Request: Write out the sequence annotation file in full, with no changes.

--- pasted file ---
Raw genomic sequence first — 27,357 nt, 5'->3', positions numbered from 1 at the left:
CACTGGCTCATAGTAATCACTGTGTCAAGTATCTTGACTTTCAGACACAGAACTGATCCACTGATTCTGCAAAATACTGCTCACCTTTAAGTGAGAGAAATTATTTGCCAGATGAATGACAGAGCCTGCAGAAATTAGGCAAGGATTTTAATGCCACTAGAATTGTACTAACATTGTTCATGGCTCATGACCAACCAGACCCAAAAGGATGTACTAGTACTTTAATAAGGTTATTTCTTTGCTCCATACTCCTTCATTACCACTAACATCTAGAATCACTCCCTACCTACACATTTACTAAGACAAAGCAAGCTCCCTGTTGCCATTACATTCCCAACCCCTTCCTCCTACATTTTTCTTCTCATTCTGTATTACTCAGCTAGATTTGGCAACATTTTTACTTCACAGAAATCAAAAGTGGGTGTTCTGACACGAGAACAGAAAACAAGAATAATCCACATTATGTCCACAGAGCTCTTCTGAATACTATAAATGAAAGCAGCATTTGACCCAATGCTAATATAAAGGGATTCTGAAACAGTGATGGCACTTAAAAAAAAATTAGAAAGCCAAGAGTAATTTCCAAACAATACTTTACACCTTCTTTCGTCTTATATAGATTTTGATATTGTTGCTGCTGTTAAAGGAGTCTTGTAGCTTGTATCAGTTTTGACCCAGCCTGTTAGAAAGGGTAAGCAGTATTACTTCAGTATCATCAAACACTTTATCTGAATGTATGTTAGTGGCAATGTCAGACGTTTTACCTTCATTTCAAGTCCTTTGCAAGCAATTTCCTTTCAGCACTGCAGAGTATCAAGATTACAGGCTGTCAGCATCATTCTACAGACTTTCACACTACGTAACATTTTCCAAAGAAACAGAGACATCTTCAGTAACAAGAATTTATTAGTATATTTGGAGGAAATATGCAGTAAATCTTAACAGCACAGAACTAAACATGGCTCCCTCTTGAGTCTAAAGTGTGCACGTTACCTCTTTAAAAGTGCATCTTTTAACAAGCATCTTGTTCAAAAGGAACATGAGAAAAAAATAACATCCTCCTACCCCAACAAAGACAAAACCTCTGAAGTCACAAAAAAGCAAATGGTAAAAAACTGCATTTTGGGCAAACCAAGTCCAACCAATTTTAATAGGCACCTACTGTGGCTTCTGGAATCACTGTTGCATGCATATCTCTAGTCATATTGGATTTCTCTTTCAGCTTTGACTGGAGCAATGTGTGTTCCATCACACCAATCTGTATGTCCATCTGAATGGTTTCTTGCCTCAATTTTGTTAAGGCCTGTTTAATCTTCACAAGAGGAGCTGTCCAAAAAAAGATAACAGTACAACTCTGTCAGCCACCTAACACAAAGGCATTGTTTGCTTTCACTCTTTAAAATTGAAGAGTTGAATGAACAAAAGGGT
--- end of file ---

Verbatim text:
Raw genomic sequence first — 27,357 nt, 5'->3', positions numbered from 1 at the left:
CACTGGCTCATAGTAATCACTGTGTCAAGTATCTTGACTTTCAGACACAGAACTGATCCACTGATTCTGCAAAATACTGCTCACCTTTAAGTGAGAGAAATTATTTGCCAGATGAATGACAGAGCCTGCAGAAATTAGGCAAGGATTTTAATGCCACTAGAATTGTACTAACATTGTTCATGGCTCATGACCAACCAGACCCAAAAGGATGTACTAGTACTTTAATAAGGTTATTTCTTTGCTCCATACTCCTTCATTACCACTAACATCTAGAATCACTCCCTACCTACACATTTACTAAGACAAAGCAAGCTCCCTGTTGCCATTACATTCCCAACCCCTTCCTCCTACATTTTTCTTCTCATTCTGTATTACTCAGCTAGATTTGGCAACATTTTTACTTCACAGAAATCAAAAGTGGGTGTTCTGACACGAGAACAGAAAACAAGAATAATCCACATTATGTCCACAGAGCTCTTCTGAATACTATAAATGAAAGCAGCATTTGACCCAATGCTAATATAAAGGGATTCTGAAACAGTGATGGCACTTAAAAAAAAATTAGAAAGCCAAGAGTAATTTCCAAACAATACTTTACACCTTCTTTCGTCTTATATAGATTTTGATATTGTTGCTGCTGTTAAAGGAGTCTTGTAGCTTGTATCAGTTTTGACCCAGCCTGTTAGAAAGGGTAAGCAGTATTACTTCAGTATCATCAAACACTTTATCTGAATGTATGTTAGTGGCAATGTCAGACGTTTTACCTTCATTTCAAGTCCTTTGCAAGCAATTTCCTTTCAGCACTGCAGAGTATCAAGATTACAGGCTGTCAGCATCATTCTACAGACTTTCACACTACGTAACATTTTCCAAAGAAACAGAGACATCTTCAGTAACAAGAATTTATTAGTATATTTGGAGGAAATATGCAGTAAATCTTAACAGCACAGAACTAAACATGGCTCCCTCTTGAGTCTAAAGTGTGCACGTTACCTCTTTAAAAGTGCATCTTTTAACAAGCATCTTGTTCAAAAGGAACATGAGAAAAAAATAACATCCTCCTACCCCAACAAAGACAAAACCTCTGAAGTCACAAAAAAGCAAATGGTAAAAAACTGCATTTTGGGCAAACCAAGTCCAACCAATTTTAATAGGCACCTACTGTGGCTTCTGGAATCACTGTTGCATGCATATCTCTAGTCATATTGGATTTCTCTTTCAGCTTTGACTGGAGCAATGTGTGTTCCATCACACCAATCTGTATGTCCATCTGAATGGTTTCTTGCCTCAATTTTGTTAAGGCCTGTTTAATCTTCACAAGAGGAGCTGTCCAAAAAAAGATAACAGTACAACTCTGTCAGCCACCTAACACAAAGGCATTGTTTGCTTTCACTCTTTAAAATTGAAGAGTTGAATGAACAAAAGGGT